One in five young British adults has signs of the silent killer named & # 39; human foie gras & # 39; that builds up fat around the liver and can be fatal
- More than 20 percent of UK adults have dangerous amounts of fat in the liver
- Gives them twice the risk of a heart attack and can lead to liver cancer
- Non-alcoholic fatty liver usually only affects 50+, so no controls on young people
The obesity crisis in Britain means that one in five young adults now has potentially harmful liver disease.
Junk food and a lack of exercise are the fault of people in their twenties who suffer from non-alcoholic fatty liver.
A study involving more than 4,000 young adults of which more than 20% finds, is walking around with dangerous amounts of fat in their liver.
This gives them twice the risk of a heart condition, such as a heart attack, and in extreme cases can lead to liver cancer or the need for a liver transplant.
Non-alcoholic fatty liver usually affects people over fifty and young people are not routinely scanned to look for fat in their liver.
A survey of more than 4,000 young adults in the UK found that more than 20 percent are walking around with dangerous amounts of fat in their liver. File image used
But the latest findings suggest that the condition can affect people who are much younger than experts realized.
Dr. Kushala Abeysekera, who carried out the analysis at the University of Bristol, said: & # 39; These results are a manifestation of the UK obesity crisis and while the majority of people will not see the disease progressing, a small proportion is greater in the risk of advanced liver disease.
WHAT IS NON-ALCOHOL-FREE FATTLE DISEASE?
Despite the name, non-alcoholic fatty liver is not only caused by eating too much fat.
Instead, it is fed by overeating in general, with some of the excess calories being stored as fat in the liver.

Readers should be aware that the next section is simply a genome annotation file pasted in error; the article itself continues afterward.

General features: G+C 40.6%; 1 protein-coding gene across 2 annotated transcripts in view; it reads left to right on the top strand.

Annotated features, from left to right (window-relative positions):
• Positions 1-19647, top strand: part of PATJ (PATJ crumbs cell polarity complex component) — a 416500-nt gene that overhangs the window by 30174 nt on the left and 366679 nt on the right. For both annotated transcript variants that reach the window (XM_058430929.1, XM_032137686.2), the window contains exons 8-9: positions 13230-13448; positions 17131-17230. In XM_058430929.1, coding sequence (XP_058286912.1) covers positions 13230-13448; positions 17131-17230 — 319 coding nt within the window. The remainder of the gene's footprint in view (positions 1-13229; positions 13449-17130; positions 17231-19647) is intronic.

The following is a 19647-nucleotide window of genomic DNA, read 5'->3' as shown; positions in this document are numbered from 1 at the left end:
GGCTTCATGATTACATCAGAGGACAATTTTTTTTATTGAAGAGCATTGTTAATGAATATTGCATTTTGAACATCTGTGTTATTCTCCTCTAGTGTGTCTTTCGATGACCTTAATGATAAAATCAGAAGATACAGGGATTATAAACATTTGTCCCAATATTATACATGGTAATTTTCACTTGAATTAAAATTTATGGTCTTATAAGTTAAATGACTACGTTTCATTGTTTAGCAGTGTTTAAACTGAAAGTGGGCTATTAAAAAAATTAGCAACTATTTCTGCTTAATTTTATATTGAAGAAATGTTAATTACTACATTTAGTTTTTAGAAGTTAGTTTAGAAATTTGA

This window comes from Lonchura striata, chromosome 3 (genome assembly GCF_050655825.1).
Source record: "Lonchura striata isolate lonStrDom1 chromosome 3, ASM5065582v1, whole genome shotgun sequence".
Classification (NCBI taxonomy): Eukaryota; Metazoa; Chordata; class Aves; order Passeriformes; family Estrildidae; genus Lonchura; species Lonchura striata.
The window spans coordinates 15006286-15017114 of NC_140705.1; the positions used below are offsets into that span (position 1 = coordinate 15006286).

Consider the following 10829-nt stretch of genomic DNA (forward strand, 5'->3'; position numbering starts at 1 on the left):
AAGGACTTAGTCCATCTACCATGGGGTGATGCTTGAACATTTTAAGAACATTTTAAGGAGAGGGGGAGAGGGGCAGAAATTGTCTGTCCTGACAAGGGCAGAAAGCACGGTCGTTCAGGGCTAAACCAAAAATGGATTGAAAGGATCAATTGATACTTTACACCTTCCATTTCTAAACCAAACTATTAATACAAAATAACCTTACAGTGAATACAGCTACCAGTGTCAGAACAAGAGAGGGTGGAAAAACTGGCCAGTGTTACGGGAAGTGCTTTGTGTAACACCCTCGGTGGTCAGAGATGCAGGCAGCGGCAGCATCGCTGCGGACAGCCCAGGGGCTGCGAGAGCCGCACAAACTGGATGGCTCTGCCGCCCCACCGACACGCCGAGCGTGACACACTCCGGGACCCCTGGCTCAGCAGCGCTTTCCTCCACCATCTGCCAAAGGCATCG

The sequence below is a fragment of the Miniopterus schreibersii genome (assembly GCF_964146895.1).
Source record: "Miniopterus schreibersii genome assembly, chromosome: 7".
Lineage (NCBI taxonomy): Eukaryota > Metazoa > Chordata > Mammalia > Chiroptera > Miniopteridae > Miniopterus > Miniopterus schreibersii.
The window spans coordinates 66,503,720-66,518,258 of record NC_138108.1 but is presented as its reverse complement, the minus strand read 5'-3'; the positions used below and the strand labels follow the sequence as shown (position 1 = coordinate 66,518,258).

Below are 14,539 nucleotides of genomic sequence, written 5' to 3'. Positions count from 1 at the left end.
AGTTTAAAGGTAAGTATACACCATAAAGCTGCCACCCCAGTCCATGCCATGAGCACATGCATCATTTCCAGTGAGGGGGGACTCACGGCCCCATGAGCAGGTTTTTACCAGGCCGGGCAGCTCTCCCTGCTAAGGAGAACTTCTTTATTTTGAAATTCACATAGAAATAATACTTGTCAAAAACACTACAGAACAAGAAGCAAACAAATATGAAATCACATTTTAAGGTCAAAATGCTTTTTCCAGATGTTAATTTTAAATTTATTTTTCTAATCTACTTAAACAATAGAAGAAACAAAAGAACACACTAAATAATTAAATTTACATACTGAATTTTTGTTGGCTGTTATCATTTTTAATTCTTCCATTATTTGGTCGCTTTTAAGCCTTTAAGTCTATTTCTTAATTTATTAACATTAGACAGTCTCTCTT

Doctors say that up to a third of the British have a non-alcoholic fatty liver, where the liver becomes clogged with fat.
It often becomes & # 39; human foie gras & # 39; because it occurs in much the same way that a goose liver is fattened for the production of foie gras.
& # 39; The implications are that we see people from the ages of forty and sixty who started early in the forty and sixties seeing advanced liver fat.
& # 39; It shows how important it is that the NHS advises young people on nutrition and exercise. & # 39;
The main reason people develop cirrhosis of the liver in the UK is alcohol-related liver disease, which is caused by excessive alcohol consumption.
But being overweight or type 2 diabetes can lead to the same dangerous build-up of fat in the liver, the so-called non-alcoholic fatty liver (NAFLD).
Researchers recruited 4,021 young adults from 22 to 26 years old and scanned their liver for signs of the hidden condition.
Not only 20.8 percent had NAFLD, but one in 40 already had signs of liver scars, and almost everyone diagnosed was overweight or obese.
A previous study, in the same group of people as teenagers, found that 2.5 percent suffered from non-alcoholic fatty liver at the age of 18. The new findings were presented at the annual International Liver Congress in Vienna.
Prof. Philip Newsome, vice-secretary of the European association for the study of the liver, called for & # 39; rapid changes in government policy & # 39; to defuse & # 39; the ticking time bomb of obesity & # 39 ;.
WHY IS NASH THE CENTER OF ATTENTION FOR DRUG COMPANIES?
Drug giants are trying to jump on the worldwide emergence of a silent killer who & # 39; human foie gras & # 39; and could be billions.
The disease, formally known as non-alcoholic steatohepatitis (NASH), is caused by an accumulation of fat in the liver due to the expansion of the waist lines.
Pharmaceutical companies began to increase their response to the preventable condition that is driven by bulging stomachs two years ago.
But last June's figures suggested that NASH is a potential gold mine that could be worth more than £ 17 billion ($ 22 billion) by 2026 if the obesity crisis continues.
Currently there are no approved treatments to prevent those with high-fat diets from falling victim, but a huge new market is tempting pharmaceutical companies.
With intense competition and price pressure that worsen the sale of medicines under many circumstances, pharmaceutical companies see NASH as a huge new market.
Experts believe that the market will grow by 45 percent every year – especially in the US, Europe and Japan – with the final rollout of medicines.
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